-- One of the greatest--and most entertaining--of human talents, shared by all, is mimicry. It is the root method of language transmission among people and an "Open Sesame" to genuine communication with other species. Zak and Ford offer an interactive workshop-performance of stories and story-telling songs, demonstrating and instructing participants in the expressive--and connective--possibilities of the human/animal voice while encouraging qualities of empathy and awareness of all that surrounds us, through music, dance, and folktale adaptation.
Angela Cay Klinger, "Story, Stone, Water, Fire" storytelling workshop
-- This workshop uses Native American traditional tales to introduce the concept of "geomythology" (story enhanced by geographical, environmental, cultural, historical, and scientific insights) and its role in world myth and legend.
"Wild Animals in Human Culture: Folklore, Novels, and History" paper panel
-- Kelley Enright, "Why the Rhinoceros Doesn't Talk: The Cultural Life of a Wild Animal and the Boundaries of American Anthropomorphism"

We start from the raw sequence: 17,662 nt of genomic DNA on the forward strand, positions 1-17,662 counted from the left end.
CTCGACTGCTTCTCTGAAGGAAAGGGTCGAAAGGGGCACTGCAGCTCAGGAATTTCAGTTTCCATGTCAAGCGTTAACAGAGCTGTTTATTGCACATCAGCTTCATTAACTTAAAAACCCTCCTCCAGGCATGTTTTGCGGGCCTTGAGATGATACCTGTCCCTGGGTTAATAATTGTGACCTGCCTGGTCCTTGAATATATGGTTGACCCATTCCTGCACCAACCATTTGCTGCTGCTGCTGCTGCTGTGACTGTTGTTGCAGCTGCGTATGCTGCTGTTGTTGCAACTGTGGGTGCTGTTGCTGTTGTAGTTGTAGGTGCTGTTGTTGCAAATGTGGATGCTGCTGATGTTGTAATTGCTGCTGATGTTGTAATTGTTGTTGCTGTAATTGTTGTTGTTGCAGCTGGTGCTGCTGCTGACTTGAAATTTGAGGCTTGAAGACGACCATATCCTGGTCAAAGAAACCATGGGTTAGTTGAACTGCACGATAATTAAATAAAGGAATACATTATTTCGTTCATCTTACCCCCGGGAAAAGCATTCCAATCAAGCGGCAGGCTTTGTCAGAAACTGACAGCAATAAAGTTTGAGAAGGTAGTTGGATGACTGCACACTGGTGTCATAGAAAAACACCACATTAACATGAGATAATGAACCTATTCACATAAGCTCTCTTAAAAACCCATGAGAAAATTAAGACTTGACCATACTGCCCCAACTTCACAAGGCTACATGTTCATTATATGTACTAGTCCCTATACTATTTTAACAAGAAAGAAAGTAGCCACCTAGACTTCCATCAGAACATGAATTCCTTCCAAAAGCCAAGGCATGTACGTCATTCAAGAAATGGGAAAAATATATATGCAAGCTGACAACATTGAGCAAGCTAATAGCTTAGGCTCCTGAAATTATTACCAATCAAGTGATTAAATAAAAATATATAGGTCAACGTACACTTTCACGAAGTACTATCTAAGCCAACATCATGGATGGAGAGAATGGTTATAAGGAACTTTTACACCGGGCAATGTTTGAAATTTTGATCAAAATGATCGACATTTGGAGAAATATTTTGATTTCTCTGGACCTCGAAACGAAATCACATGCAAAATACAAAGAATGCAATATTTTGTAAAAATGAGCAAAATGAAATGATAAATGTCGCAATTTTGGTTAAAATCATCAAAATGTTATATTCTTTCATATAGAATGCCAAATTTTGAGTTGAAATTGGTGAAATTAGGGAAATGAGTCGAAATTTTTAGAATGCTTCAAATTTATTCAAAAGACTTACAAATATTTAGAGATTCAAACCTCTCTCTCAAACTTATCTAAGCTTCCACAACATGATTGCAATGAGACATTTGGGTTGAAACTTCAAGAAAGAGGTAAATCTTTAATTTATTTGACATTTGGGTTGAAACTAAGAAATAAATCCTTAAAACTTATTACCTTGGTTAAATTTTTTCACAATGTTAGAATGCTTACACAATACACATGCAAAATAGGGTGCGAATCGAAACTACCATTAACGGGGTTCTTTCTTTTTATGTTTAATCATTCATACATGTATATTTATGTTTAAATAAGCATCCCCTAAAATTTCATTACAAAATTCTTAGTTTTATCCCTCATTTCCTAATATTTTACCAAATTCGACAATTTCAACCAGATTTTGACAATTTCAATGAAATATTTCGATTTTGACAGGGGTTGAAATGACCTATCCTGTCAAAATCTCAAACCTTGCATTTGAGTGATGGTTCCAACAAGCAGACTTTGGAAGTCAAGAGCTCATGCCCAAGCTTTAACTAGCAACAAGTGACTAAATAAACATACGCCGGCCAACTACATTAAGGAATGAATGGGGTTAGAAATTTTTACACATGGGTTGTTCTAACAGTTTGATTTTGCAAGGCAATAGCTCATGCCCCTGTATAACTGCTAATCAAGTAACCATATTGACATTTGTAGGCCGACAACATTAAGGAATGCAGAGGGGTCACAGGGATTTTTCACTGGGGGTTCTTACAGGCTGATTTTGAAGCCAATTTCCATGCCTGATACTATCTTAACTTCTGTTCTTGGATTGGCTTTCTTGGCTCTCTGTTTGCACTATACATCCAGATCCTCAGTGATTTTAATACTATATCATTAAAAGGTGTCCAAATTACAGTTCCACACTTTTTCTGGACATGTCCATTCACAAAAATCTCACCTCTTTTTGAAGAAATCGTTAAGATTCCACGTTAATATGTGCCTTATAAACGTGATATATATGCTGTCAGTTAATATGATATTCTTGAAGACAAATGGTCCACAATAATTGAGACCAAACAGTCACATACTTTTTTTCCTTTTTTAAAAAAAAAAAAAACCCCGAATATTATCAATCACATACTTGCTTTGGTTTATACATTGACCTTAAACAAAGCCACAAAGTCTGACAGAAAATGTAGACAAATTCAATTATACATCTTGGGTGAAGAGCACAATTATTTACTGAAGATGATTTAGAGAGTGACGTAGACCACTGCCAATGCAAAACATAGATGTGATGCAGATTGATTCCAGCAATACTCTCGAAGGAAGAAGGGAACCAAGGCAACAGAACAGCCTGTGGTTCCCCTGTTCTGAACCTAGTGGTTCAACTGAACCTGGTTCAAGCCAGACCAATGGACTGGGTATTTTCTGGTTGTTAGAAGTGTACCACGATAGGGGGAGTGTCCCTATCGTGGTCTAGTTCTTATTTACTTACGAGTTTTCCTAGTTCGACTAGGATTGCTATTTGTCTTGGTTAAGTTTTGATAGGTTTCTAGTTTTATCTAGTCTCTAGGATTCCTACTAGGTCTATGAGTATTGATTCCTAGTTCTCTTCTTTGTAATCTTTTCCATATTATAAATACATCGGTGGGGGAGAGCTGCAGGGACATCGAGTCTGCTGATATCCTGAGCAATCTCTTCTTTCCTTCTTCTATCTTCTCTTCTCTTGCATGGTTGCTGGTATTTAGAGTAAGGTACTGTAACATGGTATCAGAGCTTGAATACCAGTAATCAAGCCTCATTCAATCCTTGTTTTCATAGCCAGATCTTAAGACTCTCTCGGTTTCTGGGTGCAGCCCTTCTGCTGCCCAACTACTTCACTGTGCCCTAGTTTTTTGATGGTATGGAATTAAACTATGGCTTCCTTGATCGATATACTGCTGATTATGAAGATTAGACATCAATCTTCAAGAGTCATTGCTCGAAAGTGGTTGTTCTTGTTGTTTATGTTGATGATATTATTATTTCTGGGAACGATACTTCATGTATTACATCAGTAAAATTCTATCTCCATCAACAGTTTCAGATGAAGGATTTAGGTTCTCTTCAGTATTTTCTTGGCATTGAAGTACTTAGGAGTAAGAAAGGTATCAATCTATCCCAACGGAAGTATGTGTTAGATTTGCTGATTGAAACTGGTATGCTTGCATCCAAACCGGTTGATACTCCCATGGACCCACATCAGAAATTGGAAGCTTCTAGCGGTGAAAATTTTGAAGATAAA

-- Lisa Baruzzi, "The Town Mouse and the Country Mouse in Fable and Story"
-- Boria Sax, "Ravens in the Tower of London: The Genesis of a Modern Myth"
-- Marion W. Copeland, "Wildlife Eco-Thrillers"
"Poetry as Story" panel of poets addressing the role of nature and story in poetry and reading from their work
-- James Fairhall, DePaul University, author of _At the Water Puppet Theater_ and "Dragon Music"
-- Patricia Monaghan, DePaul University, reading from _Earth Oracle_
-- Boria Sax, Mercy College, author most recently of _Crow_ and _Animals in the Third Reich_
-- Judith Strasser, Madison, Wisconsin, author of "Sand Island Succession" and the memoir _Black Eye: Escaping a Marriage, Writing a Life_